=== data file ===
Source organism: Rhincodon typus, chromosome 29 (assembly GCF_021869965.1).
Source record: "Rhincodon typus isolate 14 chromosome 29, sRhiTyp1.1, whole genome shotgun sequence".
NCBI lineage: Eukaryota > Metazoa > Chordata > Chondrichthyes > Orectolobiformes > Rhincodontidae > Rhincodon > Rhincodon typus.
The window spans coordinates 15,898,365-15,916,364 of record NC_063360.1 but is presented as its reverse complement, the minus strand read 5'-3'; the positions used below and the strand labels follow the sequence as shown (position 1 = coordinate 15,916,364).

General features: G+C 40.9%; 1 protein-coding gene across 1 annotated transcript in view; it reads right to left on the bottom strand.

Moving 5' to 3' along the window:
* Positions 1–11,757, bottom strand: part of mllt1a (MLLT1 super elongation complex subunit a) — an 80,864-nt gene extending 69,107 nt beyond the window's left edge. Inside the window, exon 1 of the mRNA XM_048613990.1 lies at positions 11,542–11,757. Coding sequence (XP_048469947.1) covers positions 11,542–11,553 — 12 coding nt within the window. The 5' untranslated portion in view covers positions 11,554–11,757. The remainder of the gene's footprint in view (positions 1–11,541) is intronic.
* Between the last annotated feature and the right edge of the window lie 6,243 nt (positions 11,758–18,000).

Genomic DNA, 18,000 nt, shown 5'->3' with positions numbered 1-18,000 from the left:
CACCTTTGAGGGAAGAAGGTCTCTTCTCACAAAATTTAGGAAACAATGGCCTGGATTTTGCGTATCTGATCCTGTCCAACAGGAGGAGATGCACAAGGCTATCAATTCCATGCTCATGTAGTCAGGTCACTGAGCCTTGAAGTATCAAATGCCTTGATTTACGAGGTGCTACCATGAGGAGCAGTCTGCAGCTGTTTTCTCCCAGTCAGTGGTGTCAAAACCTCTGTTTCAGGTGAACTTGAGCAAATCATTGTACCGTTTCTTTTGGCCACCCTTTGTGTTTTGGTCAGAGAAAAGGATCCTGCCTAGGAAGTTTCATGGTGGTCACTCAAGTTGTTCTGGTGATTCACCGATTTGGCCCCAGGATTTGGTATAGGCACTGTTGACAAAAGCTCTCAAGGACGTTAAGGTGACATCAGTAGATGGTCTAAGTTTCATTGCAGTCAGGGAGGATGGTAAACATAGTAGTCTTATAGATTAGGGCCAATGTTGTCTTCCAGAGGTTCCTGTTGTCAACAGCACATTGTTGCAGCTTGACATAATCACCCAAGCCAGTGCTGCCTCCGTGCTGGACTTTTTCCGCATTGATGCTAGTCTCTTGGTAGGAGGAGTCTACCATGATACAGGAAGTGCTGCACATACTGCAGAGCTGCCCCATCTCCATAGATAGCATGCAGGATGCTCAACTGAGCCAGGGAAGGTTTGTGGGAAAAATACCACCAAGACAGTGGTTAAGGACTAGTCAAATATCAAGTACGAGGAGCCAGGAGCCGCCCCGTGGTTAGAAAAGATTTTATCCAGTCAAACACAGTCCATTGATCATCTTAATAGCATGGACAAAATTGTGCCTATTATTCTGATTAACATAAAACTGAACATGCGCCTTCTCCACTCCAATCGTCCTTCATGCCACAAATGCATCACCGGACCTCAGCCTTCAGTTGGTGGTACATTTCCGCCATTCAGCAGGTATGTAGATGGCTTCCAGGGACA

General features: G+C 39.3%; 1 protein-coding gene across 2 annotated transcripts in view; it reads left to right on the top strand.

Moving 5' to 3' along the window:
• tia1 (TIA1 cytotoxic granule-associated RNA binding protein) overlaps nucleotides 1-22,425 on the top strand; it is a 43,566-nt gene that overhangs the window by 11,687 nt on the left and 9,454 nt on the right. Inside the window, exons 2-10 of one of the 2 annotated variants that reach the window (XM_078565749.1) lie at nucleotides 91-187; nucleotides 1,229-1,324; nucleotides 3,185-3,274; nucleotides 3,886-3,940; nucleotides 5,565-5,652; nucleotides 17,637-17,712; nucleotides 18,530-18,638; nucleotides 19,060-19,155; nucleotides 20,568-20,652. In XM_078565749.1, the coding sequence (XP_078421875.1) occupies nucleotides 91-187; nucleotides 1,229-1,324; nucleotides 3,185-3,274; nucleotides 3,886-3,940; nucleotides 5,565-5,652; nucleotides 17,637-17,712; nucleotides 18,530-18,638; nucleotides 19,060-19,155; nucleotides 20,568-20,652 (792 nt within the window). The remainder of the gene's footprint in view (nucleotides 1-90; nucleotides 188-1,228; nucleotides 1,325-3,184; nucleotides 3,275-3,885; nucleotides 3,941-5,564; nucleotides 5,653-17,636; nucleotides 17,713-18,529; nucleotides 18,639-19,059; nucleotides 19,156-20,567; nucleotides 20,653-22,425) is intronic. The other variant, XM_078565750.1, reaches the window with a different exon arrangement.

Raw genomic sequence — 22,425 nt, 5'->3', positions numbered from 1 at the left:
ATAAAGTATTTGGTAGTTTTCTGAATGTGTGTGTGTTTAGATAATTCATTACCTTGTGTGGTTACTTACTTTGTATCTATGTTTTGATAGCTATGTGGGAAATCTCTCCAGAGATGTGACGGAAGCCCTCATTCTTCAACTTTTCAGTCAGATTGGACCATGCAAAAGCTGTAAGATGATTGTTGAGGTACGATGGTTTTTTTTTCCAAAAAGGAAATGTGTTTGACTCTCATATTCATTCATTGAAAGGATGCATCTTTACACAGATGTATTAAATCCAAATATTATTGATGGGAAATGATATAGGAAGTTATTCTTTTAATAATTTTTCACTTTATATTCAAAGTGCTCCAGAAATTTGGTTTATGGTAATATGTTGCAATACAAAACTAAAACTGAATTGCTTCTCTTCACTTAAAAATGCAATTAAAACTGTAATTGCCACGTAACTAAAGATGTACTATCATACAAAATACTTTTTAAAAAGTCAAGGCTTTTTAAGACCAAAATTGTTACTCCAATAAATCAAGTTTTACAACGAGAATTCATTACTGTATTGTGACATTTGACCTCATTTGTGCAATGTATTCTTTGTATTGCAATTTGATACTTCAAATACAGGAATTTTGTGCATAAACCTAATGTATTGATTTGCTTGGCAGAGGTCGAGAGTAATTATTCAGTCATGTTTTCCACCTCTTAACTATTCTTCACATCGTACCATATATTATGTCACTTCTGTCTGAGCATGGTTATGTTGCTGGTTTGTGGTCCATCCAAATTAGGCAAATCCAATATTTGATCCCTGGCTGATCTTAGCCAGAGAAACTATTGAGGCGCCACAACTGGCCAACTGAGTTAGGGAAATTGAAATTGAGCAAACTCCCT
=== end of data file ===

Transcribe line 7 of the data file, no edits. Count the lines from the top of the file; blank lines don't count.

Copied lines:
* Positions 1–11,757, bottom strand: part of mllt1a (MLLT1 super elongation complex subunit a) — an 80,864-nt gene extending 69,107 nt beyond the window's left edge. Inside the window, exon 1 of the mRNA XM_048613990.1 lies at positions 11,542–11,757. Coding sequence (XP_048469947.1) covers positions 11,542–11,553 — 12 coding nt within the window. The 5' untranslated portion in view covers positions 11,554–11,757. The remainder of the gene's footprint in view (positions 1–11,541) is intronic.